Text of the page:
“Hello Madam. Is this the residence of Lieutenant Prakash Rathod?” asked the Captain.
The Lady looked at the boxes that the Captain was carrying, and though he was not in uniform, could easily interpret that some more personal belongings of Prakash were brought by some colleague of his. She received the main consignment along with the Indian Flag a couple of days after the news were flashed.
“Yes. I am Bimla Rathod, his mother.” she replied.
“I am Captain Kadalayil Bhavadasan. Prakash was trained under my guidance.”
“Please come in.” said the lady politely.
Captain Bhavadasan sat in the drawing room, and gave the boxes to her.
“One of these boxes contains some letters from Prakash to his Father.” The captain started speaking softly, and continued. “I don’t know why he did not post them. Moreover, every officer came to the Training campus in Dehradun once or twice a month. He could have e-mailed these as well. You should give these to Mr. Rathod. They are meant for him.”
Bimla opened one of the letters and started reading them with a stern face. She whispered very slowly which the Captain could barely hear, “I wish he could read these…”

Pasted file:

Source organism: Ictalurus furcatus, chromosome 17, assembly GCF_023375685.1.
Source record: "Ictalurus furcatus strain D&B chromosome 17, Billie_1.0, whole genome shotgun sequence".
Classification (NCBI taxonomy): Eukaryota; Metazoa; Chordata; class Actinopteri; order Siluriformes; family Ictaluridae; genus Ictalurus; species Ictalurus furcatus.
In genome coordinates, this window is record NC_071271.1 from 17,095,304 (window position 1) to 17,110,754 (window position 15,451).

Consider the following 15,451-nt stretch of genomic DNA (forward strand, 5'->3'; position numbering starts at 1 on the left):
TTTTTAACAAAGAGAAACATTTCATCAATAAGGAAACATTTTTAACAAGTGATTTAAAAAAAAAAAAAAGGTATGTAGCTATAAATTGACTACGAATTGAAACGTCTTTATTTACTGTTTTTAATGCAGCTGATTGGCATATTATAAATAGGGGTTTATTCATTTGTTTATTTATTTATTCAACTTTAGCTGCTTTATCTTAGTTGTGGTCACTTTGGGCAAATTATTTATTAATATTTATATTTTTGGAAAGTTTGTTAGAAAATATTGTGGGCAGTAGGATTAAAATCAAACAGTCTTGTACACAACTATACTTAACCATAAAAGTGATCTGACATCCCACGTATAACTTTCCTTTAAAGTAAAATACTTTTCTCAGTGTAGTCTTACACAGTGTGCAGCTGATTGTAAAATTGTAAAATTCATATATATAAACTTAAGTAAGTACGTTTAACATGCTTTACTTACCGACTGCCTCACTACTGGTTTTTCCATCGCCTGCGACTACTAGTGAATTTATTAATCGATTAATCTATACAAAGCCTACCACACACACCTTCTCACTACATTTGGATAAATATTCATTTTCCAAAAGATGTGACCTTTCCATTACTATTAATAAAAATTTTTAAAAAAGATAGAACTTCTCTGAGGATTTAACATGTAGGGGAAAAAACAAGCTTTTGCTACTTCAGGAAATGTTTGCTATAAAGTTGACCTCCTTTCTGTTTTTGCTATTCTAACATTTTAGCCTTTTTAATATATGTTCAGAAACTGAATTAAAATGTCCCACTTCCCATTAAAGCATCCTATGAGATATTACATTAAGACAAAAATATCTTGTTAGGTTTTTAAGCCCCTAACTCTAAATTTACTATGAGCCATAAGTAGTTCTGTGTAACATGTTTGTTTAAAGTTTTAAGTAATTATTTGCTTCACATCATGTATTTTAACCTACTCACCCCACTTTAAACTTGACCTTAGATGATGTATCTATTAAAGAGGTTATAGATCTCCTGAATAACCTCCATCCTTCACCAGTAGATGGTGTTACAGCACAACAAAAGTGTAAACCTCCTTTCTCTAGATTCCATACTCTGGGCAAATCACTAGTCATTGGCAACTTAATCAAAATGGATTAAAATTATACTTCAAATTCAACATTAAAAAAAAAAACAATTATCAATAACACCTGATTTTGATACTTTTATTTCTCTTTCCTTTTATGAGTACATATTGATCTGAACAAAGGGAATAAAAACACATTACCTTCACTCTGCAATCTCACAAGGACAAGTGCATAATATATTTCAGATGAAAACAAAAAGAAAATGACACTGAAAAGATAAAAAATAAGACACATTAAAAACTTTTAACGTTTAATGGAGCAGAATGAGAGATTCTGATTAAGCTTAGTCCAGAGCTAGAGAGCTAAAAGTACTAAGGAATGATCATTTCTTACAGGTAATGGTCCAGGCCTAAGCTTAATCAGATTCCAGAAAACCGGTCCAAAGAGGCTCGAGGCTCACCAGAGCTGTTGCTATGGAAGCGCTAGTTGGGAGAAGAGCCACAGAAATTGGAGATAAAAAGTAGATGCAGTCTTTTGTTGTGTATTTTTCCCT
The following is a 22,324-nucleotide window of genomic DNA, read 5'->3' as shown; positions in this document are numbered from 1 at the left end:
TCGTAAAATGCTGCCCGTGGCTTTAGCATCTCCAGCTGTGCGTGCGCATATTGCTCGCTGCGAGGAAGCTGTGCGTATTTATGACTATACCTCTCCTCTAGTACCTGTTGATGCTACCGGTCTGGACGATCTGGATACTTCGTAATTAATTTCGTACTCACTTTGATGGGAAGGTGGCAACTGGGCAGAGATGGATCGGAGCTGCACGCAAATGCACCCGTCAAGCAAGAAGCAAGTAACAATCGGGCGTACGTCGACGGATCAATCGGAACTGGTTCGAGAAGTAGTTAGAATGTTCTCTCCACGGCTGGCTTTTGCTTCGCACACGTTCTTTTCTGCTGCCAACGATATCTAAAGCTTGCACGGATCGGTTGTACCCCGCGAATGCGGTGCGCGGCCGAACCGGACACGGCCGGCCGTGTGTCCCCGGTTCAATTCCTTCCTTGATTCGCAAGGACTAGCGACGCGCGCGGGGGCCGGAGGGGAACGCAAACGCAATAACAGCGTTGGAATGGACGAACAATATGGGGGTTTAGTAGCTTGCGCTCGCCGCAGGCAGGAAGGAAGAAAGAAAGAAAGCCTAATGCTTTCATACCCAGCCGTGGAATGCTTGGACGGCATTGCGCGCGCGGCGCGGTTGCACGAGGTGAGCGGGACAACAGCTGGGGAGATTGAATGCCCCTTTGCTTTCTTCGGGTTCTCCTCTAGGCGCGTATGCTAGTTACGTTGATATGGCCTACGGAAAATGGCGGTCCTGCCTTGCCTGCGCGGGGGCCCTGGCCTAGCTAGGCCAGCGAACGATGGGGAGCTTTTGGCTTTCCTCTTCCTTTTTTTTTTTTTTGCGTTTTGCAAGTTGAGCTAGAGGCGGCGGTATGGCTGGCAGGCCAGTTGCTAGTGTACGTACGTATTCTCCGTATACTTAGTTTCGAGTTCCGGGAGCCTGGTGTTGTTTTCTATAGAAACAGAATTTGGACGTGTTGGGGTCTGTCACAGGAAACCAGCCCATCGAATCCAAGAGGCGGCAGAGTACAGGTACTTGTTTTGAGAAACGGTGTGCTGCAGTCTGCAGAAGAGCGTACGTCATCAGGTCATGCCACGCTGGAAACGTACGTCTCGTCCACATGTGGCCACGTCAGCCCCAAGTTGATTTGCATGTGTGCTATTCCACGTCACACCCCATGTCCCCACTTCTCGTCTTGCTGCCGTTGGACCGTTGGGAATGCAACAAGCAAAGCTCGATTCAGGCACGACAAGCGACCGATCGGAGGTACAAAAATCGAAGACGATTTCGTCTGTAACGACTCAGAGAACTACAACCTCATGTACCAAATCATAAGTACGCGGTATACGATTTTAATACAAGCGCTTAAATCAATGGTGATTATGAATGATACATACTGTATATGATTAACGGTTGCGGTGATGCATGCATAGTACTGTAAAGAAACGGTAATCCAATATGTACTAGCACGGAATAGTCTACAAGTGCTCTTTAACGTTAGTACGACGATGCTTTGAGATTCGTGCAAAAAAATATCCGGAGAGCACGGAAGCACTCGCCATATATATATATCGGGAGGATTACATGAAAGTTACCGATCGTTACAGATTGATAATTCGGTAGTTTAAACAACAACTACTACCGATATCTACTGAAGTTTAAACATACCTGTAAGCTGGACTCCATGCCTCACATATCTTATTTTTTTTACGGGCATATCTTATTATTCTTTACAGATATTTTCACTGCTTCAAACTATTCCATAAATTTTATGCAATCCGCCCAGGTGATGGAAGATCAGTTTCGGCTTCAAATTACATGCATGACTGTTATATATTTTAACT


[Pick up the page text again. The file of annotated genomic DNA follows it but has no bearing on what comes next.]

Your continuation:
“Sorry Madam, I didn’t get you.” said the Captain.
Bimla continued “Prakash’s father died in 2010, much before he was selected in the National Defence Academy. He died of a cardiac arrest when he was 58. It was the December of the same year when Prakash did not do well enough in his engineering entrance.”
There was silence of around 10 seconds as both of them kept staring at the letters. Finally Bimla said “You know officer, what Prakash said the day he left for NDA after being selected?”
The Captain could not say anything, but she continued. “He said ‘Mom, I will prove to Dad that I am not worthless. Atleast, not to the extent of giving up on life’…” She continued, “Tell me officer. How was Prakash as a soldier?”
Captain Bhavadasan wore his sunglasses as he answered “He was one of my best cadets Madam. I am extremely sorry for your irreparable loss. Goodbye.”
As the Captain walks out of the residence, Bimla softly touches the written words on the letters.